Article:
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Beyond the ‘train-first’/‘work-first’ dichotomy: How welfare states help or hinder maternal employment

Beyond the ‘train-first’/‘work-first’ dichotomy: How welfare states help or hinder maternal employment
Beyond the ‘train-first’/‘work-first’ dichotomy: How welfare states help or hinder maternal employment
Since the mid-1990s, welfare states have introduced various ‘activation’ policies designed to promote employment. Most typologies distinguish between a Nordic-style ‘train-first’ approach focused on developing jobseekers’ employability, and an Anglo-Saxon ‘work-first’ approach that emphasises quick job (re-)entry. These typologies tell us what activation means for the unemployed (male) worker. But by ignoring the family, they overlook what activation means for the (female) parent-worker with childcare responsibilities. To contribute to filling this gap, this article uses fuzzy-set ideal type analysis to compare twenty-two countries representing five ‘worlds’ of welfare by how (de-)activating their labour market policies, parental leave provisions, childcare services and the scheduling of primary education are for lone mothers. It reveals that cross-national variations in support for maternal activation are not well captured by the Nordic-style ‘train-first’/Anglo-Saxon ‘work-first’ dichotomy. Hence, despite the greater attention to gender and ‘new social risks’ within comparative social policy scholarship, the activation literature remains gender-blind.
0958-9287
1-22
Kowalewska, Helen
2b6dca95-8312-4eee-b13b-850eca1b9a32
Kowalewska, Helen
2b6dca95-8312-4eee-b13b-850eca1b9a32

Kowalewska, Helen (2016) Beyond the ‘train-first’/‘work-first’ dichotomy: How welfare states help or hinder maternal employment. Journal of European Social Policy, 27 (1), 1-22. (doi:10.1177/0958928716673316).

Record type: Article

Abstract

Since the mid-1990s, welfare states have introduced various ‘activation’ policies designed to promote employment. Most typologies distinguish between a Nordic-style ‘train-first’ approach focused on developing jobseekers’ employability, and an Anglo-Saxon ‘work-first’ approach that emphasises quick job (re-)entry. These typologies tell us what activation means for the unemployed (male) worker. But by ignoring the family, they overlook what activation means for the (female) parent-worker with childcare responsibilities. To contribute to filling this gap, this article uses fuzzy-set ideal type analysis to compare twenty-two countries representing five ‘worlds’ of welfare by how (de-)activating their labour market policies, parental leave provisions, childcare services and the scheduling of primary education are for lone mothers. It reveals that cross-national variations in support for maternal activation are not well captured by the Nordic-style ‘train-first’/Anglo-Saxon ‘work-first’ dichotomy. Hence, despite the greater attention to gender and ‘new social risks’ within comparative social policy scholarship, the activation literature remains gender-blind.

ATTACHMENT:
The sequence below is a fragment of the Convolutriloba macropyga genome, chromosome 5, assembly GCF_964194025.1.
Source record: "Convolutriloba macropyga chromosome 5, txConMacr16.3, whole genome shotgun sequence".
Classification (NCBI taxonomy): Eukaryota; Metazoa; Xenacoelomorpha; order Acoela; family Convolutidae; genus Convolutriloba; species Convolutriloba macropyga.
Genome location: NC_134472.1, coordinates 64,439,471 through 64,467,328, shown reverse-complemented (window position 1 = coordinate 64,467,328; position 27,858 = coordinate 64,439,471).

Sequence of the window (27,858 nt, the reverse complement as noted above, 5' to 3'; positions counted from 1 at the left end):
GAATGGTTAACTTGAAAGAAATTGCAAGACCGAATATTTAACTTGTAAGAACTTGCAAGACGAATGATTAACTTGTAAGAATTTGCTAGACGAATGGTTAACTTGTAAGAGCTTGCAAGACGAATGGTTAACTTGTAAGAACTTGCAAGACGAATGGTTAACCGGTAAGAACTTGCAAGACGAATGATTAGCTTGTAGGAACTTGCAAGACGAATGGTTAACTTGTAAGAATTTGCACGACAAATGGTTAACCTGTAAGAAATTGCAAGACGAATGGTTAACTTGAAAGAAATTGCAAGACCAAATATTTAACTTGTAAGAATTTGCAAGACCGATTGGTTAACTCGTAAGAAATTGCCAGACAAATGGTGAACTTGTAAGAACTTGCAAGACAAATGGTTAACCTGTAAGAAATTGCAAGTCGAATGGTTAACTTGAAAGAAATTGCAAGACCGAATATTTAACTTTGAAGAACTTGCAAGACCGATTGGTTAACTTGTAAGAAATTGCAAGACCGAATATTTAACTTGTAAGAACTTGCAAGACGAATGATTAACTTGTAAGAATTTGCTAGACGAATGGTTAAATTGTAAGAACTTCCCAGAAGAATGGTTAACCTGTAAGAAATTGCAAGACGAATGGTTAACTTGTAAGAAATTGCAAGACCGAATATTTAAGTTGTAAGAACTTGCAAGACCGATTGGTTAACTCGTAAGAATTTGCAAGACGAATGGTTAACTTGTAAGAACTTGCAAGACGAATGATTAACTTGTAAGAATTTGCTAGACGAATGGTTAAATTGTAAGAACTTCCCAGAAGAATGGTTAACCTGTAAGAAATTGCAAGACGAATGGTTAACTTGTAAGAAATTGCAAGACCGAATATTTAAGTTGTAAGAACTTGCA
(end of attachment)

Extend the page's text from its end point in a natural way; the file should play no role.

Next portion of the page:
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Accepted/In Press date: 15 July 2016
e-pub ahead of print date: 27 October 2016
Published date: 27 October 2016
Additional Information: ESPAnet/JESP Doctoral Researcher Prize Essay 2016
Organisations: Sociology, Social Policy & Criminology

Identifiers

Local EPrints ID: 398119
URI: https://eprints.soton.ac.uk/id/eprint/398119
ISSN: 0958-9287
PURE UUID: 946c51db-dcd9-40fa-8199-9fcff9576244
ORCID for Helen Kowalewska: ORCID iD orcid.org/0000-0002-7991-5371

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Date deposited: 19 Jul 2016 10:38
Last modified: 08 May 2019 00:20

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